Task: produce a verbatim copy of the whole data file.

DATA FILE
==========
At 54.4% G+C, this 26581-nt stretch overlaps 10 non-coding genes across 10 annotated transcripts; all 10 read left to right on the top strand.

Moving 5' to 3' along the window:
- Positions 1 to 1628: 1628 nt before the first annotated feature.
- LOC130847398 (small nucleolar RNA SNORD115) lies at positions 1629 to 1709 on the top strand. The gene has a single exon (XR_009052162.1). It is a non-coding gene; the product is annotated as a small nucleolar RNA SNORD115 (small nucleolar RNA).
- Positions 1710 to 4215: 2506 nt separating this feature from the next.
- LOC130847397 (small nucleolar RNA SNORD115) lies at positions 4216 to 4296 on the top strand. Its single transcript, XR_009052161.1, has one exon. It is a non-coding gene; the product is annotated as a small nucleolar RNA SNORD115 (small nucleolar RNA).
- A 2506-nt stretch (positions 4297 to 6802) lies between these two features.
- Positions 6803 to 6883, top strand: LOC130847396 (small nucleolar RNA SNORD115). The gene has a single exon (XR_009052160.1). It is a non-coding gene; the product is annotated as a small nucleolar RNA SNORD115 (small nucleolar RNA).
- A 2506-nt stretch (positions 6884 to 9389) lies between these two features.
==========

At 54.4% G+C, this 26581-nt stretch overlaps 10 non-coding genes across 10 annotated transcripts; all 10 read left to right on the top strand.

Moving 5' to 3' along the window:
- Positions 1 to 1628: 1628 nt before the first annotated feature.
- LOC130847398 (small nucleolar RNA SNORD115) lies at positions 1629 to 1709 on the top strand. The gene has a single exon (XR_009052162.1). It is a non-coding gene; the product is annotated as a small nucleolar RNA SNORD115 (small nucleolar RNA).
- Positions 1710 to 4215: 2506 nt separating this feature from the next.
- LOC130847397 (small nucleolar RNA SNORD115) lies at positions 4216 to 4296 on the top strand. Its single transcript, XR_009052161.1, has one exon. It is a non-coding gene; the product is annotated as a small nucleolar RNA SNORD115 (small nucleolar RNA).
- A 2506-nt stretch (positions 4297 to 6802) lies between these two features.
- Positions 6803 to 6883, top strand: LOC130847396 (small nucleolar RNA SNORD115). The gene has a single exon (XR_009052160.1). It is a non-coding gene; the product is annotated as a small nucleolar RNA SNORD115 (small nucleolar RNA).
- A 2506-nt stretch (positions 6884 to 9389) lies between these two features.